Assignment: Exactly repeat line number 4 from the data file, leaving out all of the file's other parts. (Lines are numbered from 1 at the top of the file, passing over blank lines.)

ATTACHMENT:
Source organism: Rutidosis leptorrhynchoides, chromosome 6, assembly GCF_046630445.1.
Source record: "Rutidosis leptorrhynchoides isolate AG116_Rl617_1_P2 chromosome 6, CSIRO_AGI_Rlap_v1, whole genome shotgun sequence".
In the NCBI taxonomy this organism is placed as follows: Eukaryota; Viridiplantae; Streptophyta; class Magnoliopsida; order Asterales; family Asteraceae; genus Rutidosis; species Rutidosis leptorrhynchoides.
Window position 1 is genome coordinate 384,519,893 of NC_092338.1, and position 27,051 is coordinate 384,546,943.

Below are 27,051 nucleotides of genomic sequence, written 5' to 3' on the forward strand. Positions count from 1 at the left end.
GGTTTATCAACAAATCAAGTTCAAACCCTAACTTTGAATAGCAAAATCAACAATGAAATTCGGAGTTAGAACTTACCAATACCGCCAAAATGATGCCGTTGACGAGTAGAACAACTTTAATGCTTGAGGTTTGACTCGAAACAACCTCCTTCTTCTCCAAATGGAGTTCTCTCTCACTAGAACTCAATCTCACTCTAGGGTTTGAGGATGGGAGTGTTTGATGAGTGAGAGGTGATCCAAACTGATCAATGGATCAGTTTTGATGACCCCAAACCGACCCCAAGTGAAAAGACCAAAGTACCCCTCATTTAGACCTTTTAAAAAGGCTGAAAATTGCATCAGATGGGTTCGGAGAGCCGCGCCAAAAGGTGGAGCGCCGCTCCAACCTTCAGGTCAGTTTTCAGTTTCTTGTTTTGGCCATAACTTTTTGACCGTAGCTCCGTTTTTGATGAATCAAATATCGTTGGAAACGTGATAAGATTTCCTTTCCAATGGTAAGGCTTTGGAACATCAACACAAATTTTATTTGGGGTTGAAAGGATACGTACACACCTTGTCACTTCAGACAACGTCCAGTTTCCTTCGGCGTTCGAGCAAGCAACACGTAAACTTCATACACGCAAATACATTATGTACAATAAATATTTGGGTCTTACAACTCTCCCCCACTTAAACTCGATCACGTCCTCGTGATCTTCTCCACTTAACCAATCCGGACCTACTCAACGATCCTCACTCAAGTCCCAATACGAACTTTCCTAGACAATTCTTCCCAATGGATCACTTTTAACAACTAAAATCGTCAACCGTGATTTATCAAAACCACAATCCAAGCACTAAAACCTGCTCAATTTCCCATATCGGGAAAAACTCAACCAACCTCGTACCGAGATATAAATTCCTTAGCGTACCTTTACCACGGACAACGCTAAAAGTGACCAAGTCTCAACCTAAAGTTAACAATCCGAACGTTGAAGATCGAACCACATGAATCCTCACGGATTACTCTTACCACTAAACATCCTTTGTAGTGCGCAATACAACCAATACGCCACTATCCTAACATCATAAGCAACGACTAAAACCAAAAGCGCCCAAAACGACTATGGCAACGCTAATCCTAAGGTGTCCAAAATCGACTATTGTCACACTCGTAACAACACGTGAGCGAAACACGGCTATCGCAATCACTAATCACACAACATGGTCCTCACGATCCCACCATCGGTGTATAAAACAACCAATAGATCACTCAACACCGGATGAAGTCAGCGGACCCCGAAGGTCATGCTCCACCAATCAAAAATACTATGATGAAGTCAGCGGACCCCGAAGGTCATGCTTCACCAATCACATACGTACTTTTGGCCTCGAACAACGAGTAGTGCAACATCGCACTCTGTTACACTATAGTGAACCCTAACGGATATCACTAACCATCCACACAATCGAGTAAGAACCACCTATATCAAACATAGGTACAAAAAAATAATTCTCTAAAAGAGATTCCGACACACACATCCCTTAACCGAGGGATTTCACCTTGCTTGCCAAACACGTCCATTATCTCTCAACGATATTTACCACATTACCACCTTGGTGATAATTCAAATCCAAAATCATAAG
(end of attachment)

Window position 1 is genome coordinate 384,519,893 of NC_092338.1, and position 27,051 is coordinate 384,546,943.